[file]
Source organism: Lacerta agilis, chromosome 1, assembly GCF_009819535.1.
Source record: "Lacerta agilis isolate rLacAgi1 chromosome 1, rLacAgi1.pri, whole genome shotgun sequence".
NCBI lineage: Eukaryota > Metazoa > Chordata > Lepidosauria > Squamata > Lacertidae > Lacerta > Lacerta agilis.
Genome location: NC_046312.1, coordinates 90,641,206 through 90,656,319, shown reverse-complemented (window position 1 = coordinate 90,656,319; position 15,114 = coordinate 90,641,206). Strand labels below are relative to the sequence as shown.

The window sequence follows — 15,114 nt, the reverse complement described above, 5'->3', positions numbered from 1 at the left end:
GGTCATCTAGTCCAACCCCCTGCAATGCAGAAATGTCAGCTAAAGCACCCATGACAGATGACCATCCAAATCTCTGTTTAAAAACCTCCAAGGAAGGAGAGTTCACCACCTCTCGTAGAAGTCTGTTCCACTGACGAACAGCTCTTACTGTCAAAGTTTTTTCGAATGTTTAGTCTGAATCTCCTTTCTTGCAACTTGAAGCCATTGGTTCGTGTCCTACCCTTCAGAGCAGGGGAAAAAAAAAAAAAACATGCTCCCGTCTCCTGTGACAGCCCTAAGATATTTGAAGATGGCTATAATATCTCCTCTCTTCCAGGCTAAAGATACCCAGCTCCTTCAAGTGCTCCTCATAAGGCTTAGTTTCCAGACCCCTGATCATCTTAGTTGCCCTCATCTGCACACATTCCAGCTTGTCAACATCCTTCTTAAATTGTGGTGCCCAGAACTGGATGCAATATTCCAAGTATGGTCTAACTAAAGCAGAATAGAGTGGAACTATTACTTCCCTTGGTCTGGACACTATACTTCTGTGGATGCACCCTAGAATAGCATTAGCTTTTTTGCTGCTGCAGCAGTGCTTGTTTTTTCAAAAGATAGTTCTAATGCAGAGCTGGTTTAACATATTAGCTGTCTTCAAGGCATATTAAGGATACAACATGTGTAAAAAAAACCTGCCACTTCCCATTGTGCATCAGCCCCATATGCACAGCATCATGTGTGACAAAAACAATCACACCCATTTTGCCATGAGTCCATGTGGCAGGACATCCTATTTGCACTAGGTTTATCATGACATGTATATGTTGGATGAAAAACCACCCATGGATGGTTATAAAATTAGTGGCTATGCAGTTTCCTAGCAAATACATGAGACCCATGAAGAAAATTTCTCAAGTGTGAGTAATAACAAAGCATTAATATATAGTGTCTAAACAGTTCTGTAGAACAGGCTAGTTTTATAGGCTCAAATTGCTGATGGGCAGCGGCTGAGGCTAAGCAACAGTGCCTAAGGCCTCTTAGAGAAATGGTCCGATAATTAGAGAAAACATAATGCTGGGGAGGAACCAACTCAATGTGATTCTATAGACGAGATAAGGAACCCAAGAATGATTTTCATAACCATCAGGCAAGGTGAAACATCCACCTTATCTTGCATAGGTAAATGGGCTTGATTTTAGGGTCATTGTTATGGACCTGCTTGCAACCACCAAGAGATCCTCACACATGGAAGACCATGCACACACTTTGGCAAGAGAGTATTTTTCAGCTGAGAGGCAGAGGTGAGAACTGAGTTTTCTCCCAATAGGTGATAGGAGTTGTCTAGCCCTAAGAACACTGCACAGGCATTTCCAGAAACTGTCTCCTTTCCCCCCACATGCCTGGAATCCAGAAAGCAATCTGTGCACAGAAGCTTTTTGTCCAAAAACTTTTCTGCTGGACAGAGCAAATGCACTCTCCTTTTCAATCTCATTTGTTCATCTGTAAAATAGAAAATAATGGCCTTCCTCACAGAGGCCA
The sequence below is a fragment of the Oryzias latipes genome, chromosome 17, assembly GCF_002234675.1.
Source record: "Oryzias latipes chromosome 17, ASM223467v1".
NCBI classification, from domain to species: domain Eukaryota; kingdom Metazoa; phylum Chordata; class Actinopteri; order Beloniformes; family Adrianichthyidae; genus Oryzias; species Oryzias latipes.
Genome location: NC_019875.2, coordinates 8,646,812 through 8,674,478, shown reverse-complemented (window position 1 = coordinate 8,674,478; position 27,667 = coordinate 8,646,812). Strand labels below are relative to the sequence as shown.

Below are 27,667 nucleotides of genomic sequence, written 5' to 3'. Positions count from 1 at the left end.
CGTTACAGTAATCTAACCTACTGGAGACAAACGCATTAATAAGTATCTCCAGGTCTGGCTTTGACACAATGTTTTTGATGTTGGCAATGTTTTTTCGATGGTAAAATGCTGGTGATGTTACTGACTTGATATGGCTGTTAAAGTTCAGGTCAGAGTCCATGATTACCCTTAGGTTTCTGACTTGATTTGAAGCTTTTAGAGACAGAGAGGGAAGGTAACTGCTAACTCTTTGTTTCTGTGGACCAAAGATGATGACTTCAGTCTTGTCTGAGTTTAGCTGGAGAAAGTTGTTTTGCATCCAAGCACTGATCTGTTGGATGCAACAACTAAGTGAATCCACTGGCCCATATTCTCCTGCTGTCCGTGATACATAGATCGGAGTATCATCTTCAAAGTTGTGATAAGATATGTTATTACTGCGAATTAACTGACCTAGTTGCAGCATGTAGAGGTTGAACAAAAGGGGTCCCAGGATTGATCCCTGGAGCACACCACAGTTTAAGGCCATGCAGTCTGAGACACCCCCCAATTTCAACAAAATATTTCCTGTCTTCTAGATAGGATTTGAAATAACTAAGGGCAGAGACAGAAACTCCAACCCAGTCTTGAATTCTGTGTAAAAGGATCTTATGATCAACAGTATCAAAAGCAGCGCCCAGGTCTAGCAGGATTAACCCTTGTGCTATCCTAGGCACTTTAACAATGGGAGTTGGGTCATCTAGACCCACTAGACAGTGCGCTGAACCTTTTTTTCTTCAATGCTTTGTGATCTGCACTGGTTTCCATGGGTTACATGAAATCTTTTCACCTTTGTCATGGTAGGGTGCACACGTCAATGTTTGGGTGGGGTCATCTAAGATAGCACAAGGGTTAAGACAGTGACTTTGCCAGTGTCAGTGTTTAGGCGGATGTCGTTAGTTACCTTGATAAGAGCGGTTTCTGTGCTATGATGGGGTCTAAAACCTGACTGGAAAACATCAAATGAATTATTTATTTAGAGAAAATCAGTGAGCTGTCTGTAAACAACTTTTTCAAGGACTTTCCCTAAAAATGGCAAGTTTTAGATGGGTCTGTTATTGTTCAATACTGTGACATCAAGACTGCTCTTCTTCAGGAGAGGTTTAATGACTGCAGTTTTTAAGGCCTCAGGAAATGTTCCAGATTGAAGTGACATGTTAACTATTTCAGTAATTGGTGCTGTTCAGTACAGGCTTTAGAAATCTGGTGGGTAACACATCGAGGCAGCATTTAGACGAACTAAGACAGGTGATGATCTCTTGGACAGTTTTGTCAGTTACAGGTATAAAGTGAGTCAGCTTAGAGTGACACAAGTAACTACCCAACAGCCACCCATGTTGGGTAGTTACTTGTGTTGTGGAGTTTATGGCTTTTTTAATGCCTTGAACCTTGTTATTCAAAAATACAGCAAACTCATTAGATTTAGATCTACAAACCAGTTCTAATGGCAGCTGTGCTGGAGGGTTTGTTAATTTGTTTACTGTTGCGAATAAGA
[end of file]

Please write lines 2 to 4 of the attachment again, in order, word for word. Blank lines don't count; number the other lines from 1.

Source record: "Lacerta agilis isolate rLacAgi1 chromosome 1, rLacAgi1.pri, whole genome shotgun sequence".
NCBI lineage: Eukaryota > Metazoa > Chordata > Lepidosauria > Squamata > Lacertidae > Lacerta > Lacerta agilis.
Genome location: NC_046312.1, coordinates 90,641,206 through 90,656,319, shown reverse-complemented (window position 1 = coordinate 90,656,319; position 15,114 = coordinate 90,641,206). Strand labels below are relative to the sequence as shown.